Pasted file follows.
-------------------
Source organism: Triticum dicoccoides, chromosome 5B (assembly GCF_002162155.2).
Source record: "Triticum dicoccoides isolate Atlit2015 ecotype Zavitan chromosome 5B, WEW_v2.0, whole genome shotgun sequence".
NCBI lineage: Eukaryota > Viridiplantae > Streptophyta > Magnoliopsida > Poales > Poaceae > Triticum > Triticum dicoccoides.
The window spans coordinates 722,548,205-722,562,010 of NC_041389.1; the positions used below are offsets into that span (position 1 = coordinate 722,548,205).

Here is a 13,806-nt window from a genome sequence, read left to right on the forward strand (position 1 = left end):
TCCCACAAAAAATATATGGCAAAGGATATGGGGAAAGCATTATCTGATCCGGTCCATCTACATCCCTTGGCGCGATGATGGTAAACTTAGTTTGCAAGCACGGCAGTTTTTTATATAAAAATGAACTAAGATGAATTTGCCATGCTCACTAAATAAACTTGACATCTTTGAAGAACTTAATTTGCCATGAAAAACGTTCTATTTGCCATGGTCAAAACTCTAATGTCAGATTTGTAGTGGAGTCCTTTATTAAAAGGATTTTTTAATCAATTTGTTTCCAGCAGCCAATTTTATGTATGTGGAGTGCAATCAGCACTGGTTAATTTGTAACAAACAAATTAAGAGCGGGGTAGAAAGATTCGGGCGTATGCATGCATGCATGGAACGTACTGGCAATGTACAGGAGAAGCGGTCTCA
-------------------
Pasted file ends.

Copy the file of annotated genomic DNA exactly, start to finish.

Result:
Source organism: Triticum dicoccoides, chromosome 5B (assembly GCF_002162155.2).
Source record: "Triticum dicoccoides isolate Atlit2015 ecotype Zavitan chromosome 5B, WEW_v2.0, whole genome shotgun sequence".
NCBI lineage: Eukaryota > Viridiplantae > Streptophyta > Magnoliopsida > Poales > Poaceae > Triticum > Triticum dicoccoides.
The window spans coordinates 722,548,205-722,562,010 of NC_041389.1; the positions used below are offsets into that span (position 1 = coordinate 722,548,205).

Here is a 13,806-nt window from a genome sequence, read left to right on the forward strand (position 1 = left end):
TCCCACAAAAAATATATGGCAAAGGATATGGGGAAAGCATTATCTGATCCGGTCCATCTACATCCCTTGGCGCGATGATGGTAAACTTAGTTTGCAAGCACGGCAGTTTTTTATATAAAAATGAACTAAGATGAATTTGCCATGCTCACTAAATAAACTTGACATCTTTGAAGAACTTAATTTGCCATGAAAAACGTTCTATTTGCCATGGTCAAAACTCTAATGTCAGATTTGTAGTGGAGTCCTTTATTAAAAGGATTTTTTAATCAATTTGTTTCCAGCAGCCAATTTTATGTATGTGGAGTGCAATCAGCACTGGTTAATTTGTAACAAACAAATTAAGAGCGGGGTAGAAAGATTCGGGCGTATGCATGCATGCATGGAACGTACTGGCAATGTACAGGAGAAGCGGTCTCA